9. Curlew Sandpiper - After one unsuccessful attempt to tick the Eurasian sandpiper, Jean and I were able to spot the bird less than a week later (with the assistance of a another birding couple) on the shores of Lake Erie.

10. Ruff - In May of this year, after receiving an e-mail from the Ontbirds report, Jean and I travelled on the 407 to the Milton/Oakville area to tick our second Eurasian species observed in Ontario. From the side of a road (as vehicles zipped by at 80 km/hr) we observed the male Ruff through our scope. If the shorebird had been closer, it would have been further up the list.


Honourable mentions to the Liver Bird.


As asked at the Hawk Owl's Nest, What are your top 10?

Sunday, December 13, 2009

"Urned" Ticks

My apologies to Peter Cashwell, author of The Verb "To Bird", for using the noun urn as a verb in the title of this tale of winter listing. I simply could not resist using the Haigism.

Though I had Friday off, -15 temperatures (with the wind chill) kept me from venturing outside for any extended period of time. Saturday was more bearable and we continued the winter listing/Christmas preparation theme in west St. Catharines.

Jean was in search of a variety of conifer branches to make a decorative urn for the front porch so a visit to our friends' rural property was needed to complete the task successfully. My hopes of ticking a Northern Harrier en route were dashed when we came upon city barricades that prevented us from travelling along a favourite stretch of road. The reliable harrier tick will have to wait. At the other end of the road, more barricades as well as a few vehicles and guys with radios. Could this be the city and the NHS collecting data for their request to silence train whistles?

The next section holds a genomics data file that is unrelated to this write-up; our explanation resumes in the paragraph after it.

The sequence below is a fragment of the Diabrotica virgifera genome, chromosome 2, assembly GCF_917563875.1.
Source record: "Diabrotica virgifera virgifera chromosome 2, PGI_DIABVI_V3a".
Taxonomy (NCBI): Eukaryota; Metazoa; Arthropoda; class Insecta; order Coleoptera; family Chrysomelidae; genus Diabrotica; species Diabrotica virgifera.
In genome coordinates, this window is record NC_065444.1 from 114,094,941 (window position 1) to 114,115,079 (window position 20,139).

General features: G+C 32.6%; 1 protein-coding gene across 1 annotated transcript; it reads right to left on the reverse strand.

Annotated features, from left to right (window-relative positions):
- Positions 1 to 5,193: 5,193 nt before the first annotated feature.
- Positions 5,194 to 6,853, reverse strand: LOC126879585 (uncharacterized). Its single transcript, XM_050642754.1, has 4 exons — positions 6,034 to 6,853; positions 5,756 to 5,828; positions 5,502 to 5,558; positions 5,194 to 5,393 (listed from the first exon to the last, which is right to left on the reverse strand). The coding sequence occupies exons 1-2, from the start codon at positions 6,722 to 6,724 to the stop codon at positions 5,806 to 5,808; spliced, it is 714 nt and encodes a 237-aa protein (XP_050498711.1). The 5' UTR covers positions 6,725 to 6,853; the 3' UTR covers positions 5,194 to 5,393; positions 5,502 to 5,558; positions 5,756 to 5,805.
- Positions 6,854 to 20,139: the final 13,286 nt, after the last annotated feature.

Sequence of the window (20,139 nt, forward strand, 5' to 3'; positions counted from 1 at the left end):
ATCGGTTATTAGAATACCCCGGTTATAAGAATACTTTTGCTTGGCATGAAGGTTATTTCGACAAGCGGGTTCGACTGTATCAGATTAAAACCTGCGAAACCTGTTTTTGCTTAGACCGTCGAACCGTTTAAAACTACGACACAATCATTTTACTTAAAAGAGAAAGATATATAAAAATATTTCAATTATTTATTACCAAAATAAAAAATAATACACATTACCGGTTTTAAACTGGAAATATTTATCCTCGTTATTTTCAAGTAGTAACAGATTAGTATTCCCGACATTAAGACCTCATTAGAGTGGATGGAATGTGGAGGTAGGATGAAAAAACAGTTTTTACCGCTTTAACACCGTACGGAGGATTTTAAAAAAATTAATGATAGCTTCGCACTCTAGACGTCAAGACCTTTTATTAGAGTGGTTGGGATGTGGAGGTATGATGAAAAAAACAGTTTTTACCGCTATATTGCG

Our friends' property, complete with a creek, provides many hiding spots for a variety of birds amongst the deciduous and coniferous trees. With pruners in hand and bins at the ready, Jean and I began our search.





The first three species encountered were already on the list but some pishing brought out an inquisitive Carolina Wren. Northern Cardinal and White-breasted Nuthatch would also be found while exploring the west side of the meandering creek. Over on the east side, a male Downy and an American Tree Sparrow were spotted.

With the branch collection completed we talked with our friends and observed three Red-tail Hawks and a Great Blue Heron, all flying high above the Northern Harrier's favourite hunting grounds.

Two planes flying very low (as if they had just taken off) flew towards our location. Was this why the road was closed? A temporary landing strip in west St. Kitts? The reason for the road closure was answered later in the evening. A message from our friend on our answering machine revealed that the road was closed to shoot scenes for a short film.

The urn looks mighty festive on our front porch and the winter list is starting to look better. Next week is the St. Catharines CBC and though I do not expect a repeat observation of last year's White-winged Crossbill ( a lifer for Jean and I and a free coffee for John and Denys), we should be able to tick a few interesting species for the winter list. Stay tuned for the results of our first of two Christmas Bird Counts.